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Lucius v. Filion

May 23, 2006

SHON R. LUCIUS, PETITIONER,
v.
GARY H. FILION, SUPERINTENDENT, RESPONDENT.



The opinion of the court was delivered by: VICTOR E. Bianchini United States Magistrate Judge

DECISION AND ORDER

INTRODUCTION

Petitioner Shon R. Lucius ("Lucius") has filed a petition for habeas corpus pursuant to 28 U.S.C. § 2254 seeking review of his conviction in Monroe County Court on March 4, 1998, on one count of second degree (intentional) murder. The parties have consented to disposition of this matter by the undersigned pursuant to 28 U.S.C. § 636(c).

FACTUAL BACKGROUND AND PROCEDURAL HISTORY

Johnnie Mae Murray ("Murray") was last seen alive at approximately 12:30 a.m. on June 13, 1997, by some friends who said that she stopped by their house for a few beers, stayed for about forty-five minutes, and then drove away in her red Dodge Caravan. When Murray had not returned home by the next evening, her common law husband called the police and reported her missing.

Two days later, the police found the Dodge Caravan abandoned on Wadsworth Street with several of its windows broken. A pink blouse and a pair of panties covered in human excrement were found in the van. Murray's body was found floating face-down in the Genesee River on June 19, 1997. A bed sheet was wrapped around her neck and she had no clothing below her waist. The cause of her death was strangulation.

On June 26, 1997, the police received a tip from a person named Anthony Martin ("Martin"), who said that a friend of his named "Shon" (Lucius) confessed to having killed Murray. One day, while driving with Lucius in a red Dodge Caravan that Martin recognized as belonging to Murray, Lucius told Martin, "I strangled that bitch and she shitted [sic] on herself." Martin related that he and Lucius sold drugs together, and Murray was one of Lucius's customers.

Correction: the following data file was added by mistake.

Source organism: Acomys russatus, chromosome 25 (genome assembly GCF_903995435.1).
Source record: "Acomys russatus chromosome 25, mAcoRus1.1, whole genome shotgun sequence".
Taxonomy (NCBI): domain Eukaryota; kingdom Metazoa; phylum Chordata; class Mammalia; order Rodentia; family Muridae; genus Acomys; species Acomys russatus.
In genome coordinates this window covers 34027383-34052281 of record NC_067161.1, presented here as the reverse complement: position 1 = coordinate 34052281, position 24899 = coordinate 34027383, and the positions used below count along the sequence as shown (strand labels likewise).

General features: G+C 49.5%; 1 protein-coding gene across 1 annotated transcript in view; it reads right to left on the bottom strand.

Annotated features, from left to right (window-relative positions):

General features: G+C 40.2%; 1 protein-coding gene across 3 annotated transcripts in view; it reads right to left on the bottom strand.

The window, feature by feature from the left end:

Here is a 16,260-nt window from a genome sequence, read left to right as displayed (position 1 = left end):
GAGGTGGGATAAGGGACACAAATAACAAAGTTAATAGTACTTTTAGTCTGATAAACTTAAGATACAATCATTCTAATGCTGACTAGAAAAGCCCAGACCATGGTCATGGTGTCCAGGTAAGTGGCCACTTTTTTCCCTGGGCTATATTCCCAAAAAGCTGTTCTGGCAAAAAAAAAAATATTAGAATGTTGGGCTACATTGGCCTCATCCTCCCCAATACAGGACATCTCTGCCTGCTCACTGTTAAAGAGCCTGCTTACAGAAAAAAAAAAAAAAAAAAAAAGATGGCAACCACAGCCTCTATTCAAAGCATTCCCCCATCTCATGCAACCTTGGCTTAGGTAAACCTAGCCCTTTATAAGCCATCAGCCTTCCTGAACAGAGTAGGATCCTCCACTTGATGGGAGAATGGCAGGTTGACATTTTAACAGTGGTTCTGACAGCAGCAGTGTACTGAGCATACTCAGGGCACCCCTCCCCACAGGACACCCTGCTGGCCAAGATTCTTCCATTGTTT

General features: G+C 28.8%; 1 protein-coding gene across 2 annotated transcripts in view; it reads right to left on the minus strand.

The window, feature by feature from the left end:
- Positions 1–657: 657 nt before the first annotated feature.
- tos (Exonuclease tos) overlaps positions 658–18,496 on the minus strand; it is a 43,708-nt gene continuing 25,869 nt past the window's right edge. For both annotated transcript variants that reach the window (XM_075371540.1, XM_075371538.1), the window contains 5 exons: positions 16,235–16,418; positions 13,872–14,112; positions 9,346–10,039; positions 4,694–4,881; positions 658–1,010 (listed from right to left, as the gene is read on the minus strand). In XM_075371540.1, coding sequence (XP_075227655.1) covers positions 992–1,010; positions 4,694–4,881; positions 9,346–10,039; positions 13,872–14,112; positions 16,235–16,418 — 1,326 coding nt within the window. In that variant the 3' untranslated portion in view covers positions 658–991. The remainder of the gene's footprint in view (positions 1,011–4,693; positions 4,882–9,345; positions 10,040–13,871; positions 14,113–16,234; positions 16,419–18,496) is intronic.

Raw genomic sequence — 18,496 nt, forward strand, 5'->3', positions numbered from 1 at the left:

Martin agreed to wear a transmitter and record conversations with Lucius. On June 30, 1997, while laughing and listening to music, Lucius talked freely with Martin about how and why he killed Murray. Lucius was arrested on August 8, 1997, when he was observed driving a stolen car that had been used in a robbery the night before.*fn1

At Lucius's trial on the charges relating to the murder of Murray and the theft of her minivan, the key witness was Martin. Another witness, who described himself as a friend of the defendant, testified that Lucius gave him a ride to Churchville in a red Dodge Caravan on June 15, 1997, two days after Murray had been reported missing. The prosecution also admitted the audiotapes of the conversations between Martin and Lucius, in which Lucius made numerous admissions regarding the homicide. Lucius did not testify at trial.

The jury returned a verdict convicting Lucius of murder and criminal possession of stolen property and acquitting him of grand larceny. The trial court set aside the criminal possession conviction as being unsupported by the evidence. Lucius was sentenced to twenty-five years to life on the murder conviction.

The Appellate Division, Fourth Department, of New York State Supreme Court unanimously affirmed Lucius's conviction on direct appeal. The New York Court of Appeals denied leave to appeal.

In his federal habeas petition, Lucius asserts several claims relating to the denial of his right to testify before the grand jury and that appellate counsel was ineffective in failing to argue that petitioner was deprived of his right to testify before the grand jury. See generally Petitioner's Traverse (Docket #7-2). For the reasons set forth below, habeas relief is denied and the petition is dismissed.

ANALYSIS

1. Claims Relating to Defects in the Grand ...


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